Told through the lives of three Afghans, the stunning tale of how the United States had triumph in sight in Afghanistan—and then brought the Taliban back from the dead
In a breathtaking chronicle, acclaimed journalist Anand Gopal traces in vivid detail the lives of three Afghans caught in America's war on terror. He follows a Taliban commander, who rises from scrawny teenager to leading insurgent; a US-backed warlord, who uses the American military to gain personal wealth and power; and a village housewife trapped between the two sides, who discovers the devastating cost of neutrality.
Through their dramatic stories, Gopal shows that the Afghan war, so often regarded as a hopeless quagmire, could in fact have gone very differently. Top Taliban leaders actually tried to surrender within months of the US invasion, renouncing all political activity and submitting to the new government. Effectively, the Taliban ceased to exist—yet the Americans were unwilling to accept such a turnaround. Instead, driven by false intelligence from their allies and an unyielding mandate to fight terrorism, American forces continued to press the conflict, resurrecting the insurgency that persists to this day.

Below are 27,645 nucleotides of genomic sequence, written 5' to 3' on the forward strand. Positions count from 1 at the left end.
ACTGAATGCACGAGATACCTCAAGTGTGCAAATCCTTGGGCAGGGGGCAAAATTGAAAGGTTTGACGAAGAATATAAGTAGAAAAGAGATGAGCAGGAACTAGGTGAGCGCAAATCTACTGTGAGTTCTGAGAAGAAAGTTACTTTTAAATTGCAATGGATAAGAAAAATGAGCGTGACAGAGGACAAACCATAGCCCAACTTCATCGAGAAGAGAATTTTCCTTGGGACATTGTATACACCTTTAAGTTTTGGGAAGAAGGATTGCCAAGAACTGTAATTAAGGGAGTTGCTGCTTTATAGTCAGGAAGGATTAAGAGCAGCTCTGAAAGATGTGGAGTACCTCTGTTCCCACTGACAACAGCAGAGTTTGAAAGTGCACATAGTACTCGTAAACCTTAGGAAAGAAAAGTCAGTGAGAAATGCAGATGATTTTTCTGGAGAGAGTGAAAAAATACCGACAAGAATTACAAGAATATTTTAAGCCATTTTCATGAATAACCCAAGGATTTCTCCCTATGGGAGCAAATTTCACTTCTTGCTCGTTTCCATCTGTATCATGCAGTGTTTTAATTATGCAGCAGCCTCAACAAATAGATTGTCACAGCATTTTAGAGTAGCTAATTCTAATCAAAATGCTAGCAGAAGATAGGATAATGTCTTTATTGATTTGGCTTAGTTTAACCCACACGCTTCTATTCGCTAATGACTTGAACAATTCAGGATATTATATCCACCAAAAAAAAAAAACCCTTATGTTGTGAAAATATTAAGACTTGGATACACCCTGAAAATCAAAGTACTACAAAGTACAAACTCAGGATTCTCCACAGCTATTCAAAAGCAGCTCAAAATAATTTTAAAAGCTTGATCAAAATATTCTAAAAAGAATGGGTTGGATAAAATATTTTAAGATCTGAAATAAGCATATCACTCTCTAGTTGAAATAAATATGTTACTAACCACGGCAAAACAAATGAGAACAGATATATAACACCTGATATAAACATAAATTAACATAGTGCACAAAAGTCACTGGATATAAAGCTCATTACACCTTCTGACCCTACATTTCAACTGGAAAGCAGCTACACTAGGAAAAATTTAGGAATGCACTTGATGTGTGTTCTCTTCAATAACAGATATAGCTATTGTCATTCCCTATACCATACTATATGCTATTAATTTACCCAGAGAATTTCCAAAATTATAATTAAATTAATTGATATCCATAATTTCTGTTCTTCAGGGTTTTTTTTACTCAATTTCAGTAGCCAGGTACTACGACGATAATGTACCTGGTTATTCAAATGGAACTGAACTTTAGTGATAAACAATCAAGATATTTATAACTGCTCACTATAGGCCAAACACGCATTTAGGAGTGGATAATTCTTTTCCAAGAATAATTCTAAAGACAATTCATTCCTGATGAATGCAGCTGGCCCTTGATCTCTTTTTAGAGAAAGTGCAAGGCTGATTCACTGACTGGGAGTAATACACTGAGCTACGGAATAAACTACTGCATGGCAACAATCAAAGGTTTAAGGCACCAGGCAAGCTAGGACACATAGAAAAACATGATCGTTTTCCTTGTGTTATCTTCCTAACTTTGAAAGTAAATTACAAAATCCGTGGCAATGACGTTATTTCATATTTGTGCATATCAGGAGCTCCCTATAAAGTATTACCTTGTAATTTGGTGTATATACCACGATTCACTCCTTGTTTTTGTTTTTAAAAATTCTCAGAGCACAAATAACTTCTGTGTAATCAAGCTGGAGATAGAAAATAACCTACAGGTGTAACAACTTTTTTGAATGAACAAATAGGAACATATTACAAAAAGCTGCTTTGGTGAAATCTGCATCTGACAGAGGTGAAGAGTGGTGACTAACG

With its intimate accounts of life in war-torn Afghanistan, Gopal's thoroughly original reporting lays bare the workings of America's longest war and the truth behind its prolonged agony. A heartbreaking story of mistakes and misdeeds, No Good Men Among the Living challenges our usual perceptions of the Afghan conflict, its victims, and its supposed winners.
A haunting ethnography of Afghanistan after the American invasion, journalist Gopal's nonfiction debut tells the stories of three individuals to create a picture of the situation in Afghanistan. Gopal spent hundreds of hours interviewing a Taliban commander, a member of the U.S.-backed Afghan government, and a village housewife. He presents a stirring critique of American forces who commanded overwhelming firepower, but lacked the situational knowledge to achieve their objectives. Men with the ear of American commanders often took advantage of their credulity to destroy their enemies, making little effort to determine their affiliations. Gopal writes of one hapless bus driver, who spent nearly five years in Guantanamo and was prohibited from presenting evidence that he was not a member of the Taliban, because there was "no accusation against " that suggested this affiliation. Heela, the housewife, has the most remarkable story of the three: in closing pages of the book she becomes a senator, unaware until winning that she was even in the running. Gopal reveals the fragility of the tenuous connection between intention and destiny in a war-torn land.